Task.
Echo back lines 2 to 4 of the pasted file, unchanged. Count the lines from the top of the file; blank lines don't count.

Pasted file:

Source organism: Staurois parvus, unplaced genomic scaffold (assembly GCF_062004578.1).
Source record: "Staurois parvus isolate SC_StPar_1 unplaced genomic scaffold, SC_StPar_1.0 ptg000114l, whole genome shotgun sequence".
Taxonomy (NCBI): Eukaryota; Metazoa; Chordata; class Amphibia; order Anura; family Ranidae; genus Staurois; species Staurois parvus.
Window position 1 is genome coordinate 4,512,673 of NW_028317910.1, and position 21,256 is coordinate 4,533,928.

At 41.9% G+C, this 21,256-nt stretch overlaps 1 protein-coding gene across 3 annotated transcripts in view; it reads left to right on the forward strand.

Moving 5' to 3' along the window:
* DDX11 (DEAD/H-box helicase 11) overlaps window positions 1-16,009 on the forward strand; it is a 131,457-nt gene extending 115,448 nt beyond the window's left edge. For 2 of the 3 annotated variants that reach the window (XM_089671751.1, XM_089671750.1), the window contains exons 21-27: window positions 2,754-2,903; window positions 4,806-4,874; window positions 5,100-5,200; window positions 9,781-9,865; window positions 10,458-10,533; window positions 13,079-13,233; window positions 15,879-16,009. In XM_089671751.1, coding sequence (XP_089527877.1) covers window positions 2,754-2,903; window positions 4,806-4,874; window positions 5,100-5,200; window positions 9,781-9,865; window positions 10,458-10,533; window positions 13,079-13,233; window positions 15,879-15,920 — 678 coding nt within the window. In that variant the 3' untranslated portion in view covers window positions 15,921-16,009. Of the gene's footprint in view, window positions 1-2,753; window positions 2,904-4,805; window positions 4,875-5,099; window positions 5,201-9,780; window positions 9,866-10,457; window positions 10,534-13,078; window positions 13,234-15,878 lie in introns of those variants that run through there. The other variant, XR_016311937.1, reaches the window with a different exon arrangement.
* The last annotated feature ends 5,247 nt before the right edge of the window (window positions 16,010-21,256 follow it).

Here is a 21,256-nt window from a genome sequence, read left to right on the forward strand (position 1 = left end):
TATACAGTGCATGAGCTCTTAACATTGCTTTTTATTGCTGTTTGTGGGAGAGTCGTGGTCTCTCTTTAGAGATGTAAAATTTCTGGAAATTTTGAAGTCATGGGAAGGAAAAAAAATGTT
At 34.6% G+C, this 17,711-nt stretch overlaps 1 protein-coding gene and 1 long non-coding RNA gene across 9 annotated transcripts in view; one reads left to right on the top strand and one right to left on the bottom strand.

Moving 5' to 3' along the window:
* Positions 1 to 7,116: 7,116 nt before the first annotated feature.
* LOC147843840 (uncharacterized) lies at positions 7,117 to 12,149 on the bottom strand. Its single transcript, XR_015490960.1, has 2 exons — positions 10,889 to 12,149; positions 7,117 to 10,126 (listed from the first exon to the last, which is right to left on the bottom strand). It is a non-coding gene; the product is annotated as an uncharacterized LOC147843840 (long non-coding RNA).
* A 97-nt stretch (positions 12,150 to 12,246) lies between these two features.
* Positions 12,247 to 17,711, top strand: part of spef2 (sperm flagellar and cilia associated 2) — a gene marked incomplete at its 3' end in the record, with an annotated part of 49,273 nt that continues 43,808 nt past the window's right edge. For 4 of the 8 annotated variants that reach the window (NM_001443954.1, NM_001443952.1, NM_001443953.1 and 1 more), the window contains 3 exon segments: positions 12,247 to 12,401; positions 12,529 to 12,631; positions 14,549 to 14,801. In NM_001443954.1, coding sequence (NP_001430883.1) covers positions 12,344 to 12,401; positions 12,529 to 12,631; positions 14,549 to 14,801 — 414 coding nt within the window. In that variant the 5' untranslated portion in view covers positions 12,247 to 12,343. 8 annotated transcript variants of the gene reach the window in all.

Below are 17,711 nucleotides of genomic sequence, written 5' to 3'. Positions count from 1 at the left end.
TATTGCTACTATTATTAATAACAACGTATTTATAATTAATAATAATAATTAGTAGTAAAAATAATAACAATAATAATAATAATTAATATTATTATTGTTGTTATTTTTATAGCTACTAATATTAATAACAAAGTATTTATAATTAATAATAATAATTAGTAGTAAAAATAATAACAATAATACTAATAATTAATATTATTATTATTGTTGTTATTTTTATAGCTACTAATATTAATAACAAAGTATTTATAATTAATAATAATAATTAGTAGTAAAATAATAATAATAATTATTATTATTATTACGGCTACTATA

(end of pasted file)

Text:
Source record: "Staurois parvus isolate SC_StPar_1 unplaced genomic scaffold, SC_StPar_1.0 ptg000114l, whole genome shotgun sequence".
Taxonomy (NCBI): Eukaryota; Metazoa; Chordata; class Amphibia; order Anura; family Ranidae; genus Staurois; species Staurois parvus.
Window position 1 is genome coordinate 4,512,673 of NW_028317910.1, and position 21,256 is coordinate 4,533,928.